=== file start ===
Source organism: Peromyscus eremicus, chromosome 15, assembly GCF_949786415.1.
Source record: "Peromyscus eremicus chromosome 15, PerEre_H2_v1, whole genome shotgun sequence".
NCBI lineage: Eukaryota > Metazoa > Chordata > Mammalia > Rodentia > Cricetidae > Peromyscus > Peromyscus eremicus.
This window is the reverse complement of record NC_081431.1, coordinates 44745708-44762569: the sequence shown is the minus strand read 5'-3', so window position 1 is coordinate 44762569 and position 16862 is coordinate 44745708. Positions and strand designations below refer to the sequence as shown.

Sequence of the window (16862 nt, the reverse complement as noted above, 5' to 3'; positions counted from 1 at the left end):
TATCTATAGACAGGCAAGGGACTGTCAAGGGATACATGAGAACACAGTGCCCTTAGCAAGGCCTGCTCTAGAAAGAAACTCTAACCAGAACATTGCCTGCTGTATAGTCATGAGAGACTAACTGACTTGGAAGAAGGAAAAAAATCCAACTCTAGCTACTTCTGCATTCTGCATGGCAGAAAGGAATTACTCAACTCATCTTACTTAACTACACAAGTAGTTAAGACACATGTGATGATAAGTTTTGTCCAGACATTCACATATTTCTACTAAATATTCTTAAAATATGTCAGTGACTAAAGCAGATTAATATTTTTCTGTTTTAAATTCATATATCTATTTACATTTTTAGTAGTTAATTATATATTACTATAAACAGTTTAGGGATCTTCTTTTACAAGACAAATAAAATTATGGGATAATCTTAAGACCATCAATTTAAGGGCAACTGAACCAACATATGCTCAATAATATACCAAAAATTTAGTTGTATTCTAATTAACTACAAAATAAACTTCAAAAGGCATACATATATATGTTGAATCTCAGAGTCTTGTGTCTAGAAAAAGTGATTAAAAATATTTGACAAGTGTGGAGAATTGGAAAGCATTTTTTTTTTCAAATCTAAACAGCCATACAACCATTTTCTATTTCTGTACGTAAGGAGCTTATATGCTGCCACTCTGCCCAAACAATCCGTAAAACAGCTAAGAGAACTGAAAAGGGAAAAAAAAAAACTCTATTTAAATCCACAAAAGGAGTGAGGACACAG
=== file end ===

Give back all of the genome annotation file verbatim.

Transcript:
Source organism: Peromyscus eremicus, chromosome 15, assembly GCF_949786415.1.
Source record: "Peromyscus eremicus chromosome 15, PerEre_H2_v1, whole genome shotgun sequence".
NCBI lineage: Eukaryota > Metazoa > Chordata > Mammalia > Rodentia > Cricetidae > Peromyscus > Peromyscus eremicus.
This window is the reverse complement of record NC_081431.1, coordinates 44745708-44762569: the sequence shown is the minus strand read 5'-3', so window position 1 is coordinate 44762569 and position 16862 is coordinate 44745708. Positions and strand designations below refer to the sequence as shown.

Sequence of the window (16862 nt, the reverse complement as noted above, 5' to 3'; positions counted from 1 at the left end):
TATCTATAGACAGGCAAGGGACTGTCAAGGGATACATGAGAACACAGTGCCCTTAGCAAGGCCTGCTCTAGAAAGAAACTCTAACCAGAACATTGCCTGCTGTATAGTCATGAGAGACTAACTGACTTGGAAGAAGGAAAAAAATCCAACTCTAGCTACTTCTGCATTCTGCATGGCAGAAAGGAATTACTCAACTCATCTTACTTAACTACACAAGTAGTTAAGACACATGTGATGATAAGTTTTGTCCAGACATTCACATATTTCTACTAAATATTCTTAAAATATGTCAGTGACTAAAGCAGATTAATATTTTTCTGTTTTAAATTCATATATCTATTTACATTTTTAGTAGTTAATTATATATTACTATAAACAGTTTAGGGATCTTCTTTTACAAGACAAATAAAATTATGGGATAATCTTAAGACCATCAATTTAAGGGCAACTGAACCAACATATGCTCAATAATATACCAAAAATTTAGTTGTATTCTAATTAACTACAAAATAAACTTCAAAAGGCATACATATATATGTTGAATCTCAGAGTCTTGTGTCTAGAAAAAGTGATTAAAAATATTTGACAAGTGTGGAGAATTGGAAAGCATTTTTTTTTTCAAATCTAAACAGCCATACAACCATTTTCTATTTCTGTACGTAAGGAGCTTATATGCTGCCACTCTGCCCAAACAATCCGTAAAACAGCTAAGAGAACTGAAAAGGGAAAAAAAAAAACTCTATTTAAATCCACAAAAGGAGTGAGGACACAG